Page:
A senior Israeli official says it's time for Israel to get rid of longtime Palestinian leader Yasser Arafat.
Israeli Foreign Minister Silvan Shalom Wednesday said Arafat should be expelled, reports CBS News Correspondent Robert Berger. Appearing before the parliamentary defense committee, Shalom said as long as Arafat is on the scene, terror will continue and there will be no chance to move the peace process forward.
Shalom said Israeli generals do not oppose the concept of expelling Arafat, though they believe now is not the right time.
Shalom also said it is time for Palestinian Prime Minister Mahmoud Abbas to get down to business.
"We hope that he will do what all the world expects him to do, to put an end to terrorism, to stop the violence, to stop the incitement," Shalom said.
Shalom added that there is only so long Abbas can make excuses about why he's not fighting terror, or become as irrelevant as Arafat.
Meanwhile, the Chinese envoy to the Middle East met with Arafat on Wednesday, despite Israel's insistence that continued contact with the veteran Palestinian leader undermines efforts to make progress on an internationally backed "road map" to peace.
Abbas canceled a visit to the northern Gaza town of Beit Hanoun Wednesday after Israeli tanks and bulldozers re-entered and Palestinians accused Israel of throwing up further obstacles to peace.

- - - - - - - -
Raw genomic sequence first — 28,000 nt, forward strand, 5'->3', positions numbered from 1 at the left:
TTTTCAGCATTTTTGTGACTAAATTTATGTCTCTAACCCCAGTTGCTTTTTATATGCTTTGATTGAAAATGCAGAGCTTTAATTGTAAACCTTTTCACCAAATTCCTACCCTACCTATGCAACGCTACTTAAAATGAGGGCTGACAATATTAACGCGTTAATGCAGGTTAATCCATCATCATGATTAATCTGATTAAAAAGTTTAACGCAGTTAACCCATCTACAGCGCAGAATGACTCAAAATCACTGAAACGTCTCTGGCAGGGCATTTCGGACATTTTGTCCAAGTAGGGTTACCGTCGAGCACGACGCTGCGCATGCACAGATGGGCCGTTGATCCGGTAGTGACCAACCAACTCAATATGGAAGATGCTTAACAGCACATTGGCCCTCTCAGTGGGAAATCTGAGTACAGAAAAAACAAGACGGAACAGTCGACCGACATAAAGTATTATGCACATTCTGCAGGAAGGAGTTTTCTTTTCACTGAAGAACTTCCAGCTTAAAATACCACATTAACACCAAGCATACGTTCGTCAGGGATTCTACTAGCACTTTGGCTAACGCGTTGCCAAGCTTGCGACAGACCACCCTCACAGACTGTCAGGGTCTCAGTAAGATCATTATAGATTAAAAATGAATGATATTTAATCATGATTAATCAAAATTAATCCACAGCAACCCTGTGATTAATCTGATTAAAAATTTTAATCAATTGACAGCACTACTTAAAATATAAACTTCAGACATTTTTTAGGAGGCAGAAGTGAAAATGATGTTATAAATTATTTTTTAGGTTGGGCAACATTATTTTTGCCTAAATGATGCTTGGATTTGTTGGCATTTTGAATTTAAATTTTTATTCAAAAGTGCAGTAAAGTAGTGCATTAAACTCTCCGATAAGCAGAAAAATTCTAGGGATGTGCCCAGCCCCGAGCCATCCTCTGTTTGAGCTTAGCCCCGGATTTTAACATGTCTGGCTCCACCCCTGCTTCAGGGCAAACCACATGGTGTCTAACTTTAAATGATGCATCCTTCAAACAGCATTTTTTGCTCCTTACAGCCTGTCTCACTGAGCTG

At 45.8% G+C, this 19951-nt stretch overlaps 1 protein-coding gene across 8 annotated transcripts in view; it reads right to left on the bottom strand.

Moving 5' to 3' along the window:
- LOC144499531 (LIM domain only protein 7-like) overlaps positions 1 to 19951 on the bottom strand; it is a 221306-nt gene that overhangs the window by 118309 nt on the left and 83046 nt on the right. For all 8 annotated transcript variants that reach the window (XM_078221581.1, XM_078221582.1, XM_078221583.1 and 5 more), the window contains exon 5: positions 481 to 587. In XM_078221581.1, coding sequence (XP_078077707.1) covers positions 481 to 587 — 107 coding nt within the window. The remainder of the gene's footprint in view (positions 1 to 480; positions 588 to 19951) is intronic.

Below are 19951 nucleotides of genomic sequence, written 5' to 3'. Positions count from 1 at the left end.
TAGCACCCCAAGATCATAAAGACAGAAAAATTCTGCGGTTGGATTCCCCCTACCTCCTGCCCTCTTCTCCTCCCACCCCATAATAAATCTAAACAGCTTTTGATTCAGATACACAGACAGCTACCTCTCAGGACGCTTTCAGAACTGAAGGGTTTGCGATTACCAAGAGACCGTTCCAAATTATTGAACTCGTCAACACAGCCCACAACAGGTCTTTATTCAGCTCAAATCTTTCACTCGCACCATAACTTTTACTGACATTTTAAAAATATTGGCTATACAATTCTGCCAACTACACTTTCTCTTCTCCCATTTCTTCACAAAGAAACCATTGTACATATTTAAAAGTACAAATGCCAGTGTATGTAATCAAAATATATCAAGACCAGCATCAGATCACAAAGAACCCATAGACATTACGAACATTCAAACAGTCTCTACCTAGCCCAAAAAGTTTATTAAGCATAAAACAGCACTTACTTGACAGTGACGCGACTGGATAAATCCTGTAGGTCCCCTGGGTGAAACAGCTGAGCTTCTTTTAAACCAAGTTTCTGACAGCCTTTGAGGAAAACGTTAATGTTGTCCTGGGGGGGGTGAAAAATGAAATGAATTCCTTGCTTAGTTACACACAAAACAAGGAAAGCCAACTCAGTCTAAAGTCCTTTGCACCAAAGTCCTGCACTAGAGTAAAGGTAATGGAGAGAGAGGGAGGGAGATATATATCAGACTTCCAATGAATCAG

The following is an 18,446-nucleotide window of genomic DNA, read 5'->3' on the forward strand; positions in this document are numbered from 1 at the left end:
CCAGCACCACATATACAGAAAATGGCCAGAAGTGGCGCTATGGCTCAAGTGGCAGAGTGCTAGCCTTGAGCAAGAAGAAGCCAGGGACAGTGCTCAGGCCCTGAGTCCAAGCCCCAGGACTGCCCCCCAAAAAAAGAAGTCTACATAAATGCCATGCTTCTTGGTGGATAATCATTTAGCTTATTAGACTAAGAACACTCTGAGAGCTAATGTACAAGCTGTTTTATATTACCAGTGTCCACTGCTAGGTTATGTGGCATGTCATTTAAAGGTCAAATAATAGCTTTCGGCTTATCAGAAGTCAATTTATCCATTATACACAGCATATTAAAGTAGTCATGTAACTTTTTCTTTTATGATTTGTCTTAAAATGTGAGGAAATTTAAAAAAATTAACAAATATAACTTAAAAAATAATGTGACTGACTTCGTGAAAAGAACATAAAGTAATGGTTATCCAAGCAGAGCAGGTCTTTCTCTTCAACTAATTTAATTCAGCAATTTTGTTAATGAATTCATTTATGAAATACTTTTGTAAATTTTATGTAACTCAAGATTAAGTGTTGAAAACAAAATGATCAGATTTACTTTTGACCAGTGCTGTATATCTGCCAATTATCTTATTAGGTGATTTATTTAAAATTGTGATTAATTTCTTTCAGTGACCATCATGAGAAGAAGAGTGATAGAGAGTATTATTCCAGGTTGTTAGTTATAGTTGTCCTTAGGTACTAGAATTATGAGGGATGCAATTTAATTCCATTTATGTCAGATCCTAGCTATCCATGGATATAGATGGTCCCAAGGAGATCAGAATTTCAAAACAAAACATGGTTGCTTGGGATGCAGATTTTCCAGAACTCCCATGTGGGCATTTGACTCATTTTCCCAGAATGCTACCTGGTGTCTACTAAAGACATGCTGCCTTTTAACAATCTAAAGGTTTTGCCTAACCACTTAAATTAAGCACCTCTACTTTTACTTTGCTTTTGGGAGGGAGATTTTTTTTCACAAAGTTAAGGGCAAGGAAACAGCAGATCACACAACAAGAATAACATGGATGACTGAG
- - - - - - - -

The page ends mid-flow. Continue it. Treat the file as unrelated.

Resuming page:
Also Wednesday, Israeli troops found and destroyed an explosives laboratory hidden in a tunnel in the West Bank city of Nablus and demolished the house of a militant who was involved in a suicide bombing in January, the army said.
Abbas was scheduled to tour Beit Hanoun on Wednesday to survey damage from a five-day Israeli occupation aimed at deterring militants from firing primitive Qassam rockets at the Israeli town of Sderot, less than a kilometer (half a mile) away.
The troops demolished 15 houses, uprooted thousands of trees and damaged the water and sewage systems during the operation, witnesses said. Soldiers pulled back to the town's outskirts Tuesday but continued to hold territory inside the Gaza fence, where militants often set up and fire the rockets.
On Wednesday, 15 bulldozers rumbled back into the industrial area of Beit Hanoun "and started a new wave of destruction," said Sofian Abu Zaida, chairman of the Palestinian liaison committee with Israel.
"We were surprised that the army had come back in," Zaida said, adding that Abbas, also known as Abu Mazen, canceled his trip while Palestinian leaders made a call to the army to withdraw.
Mohammed Dahlan, Abbas' new security chief, had been scheduled to accompany the prime minister. Dahlan decided to cancel the visit for security reasons, Zaida said.
Witnesses said the army was constructing a road in the town. The army said Wednesday that troops had never withdrawn since the start of the operation and that operations in Beit Hanoun were ongoing.
The troop pullback Tuesday came despite a wave of Palestinian suicide bombings that killed 12 bystanders, hinting Israel might not undertake a large-scale punitive military operation that would further weaken Abbas, whom Israel sees as a crucial negotiating partner.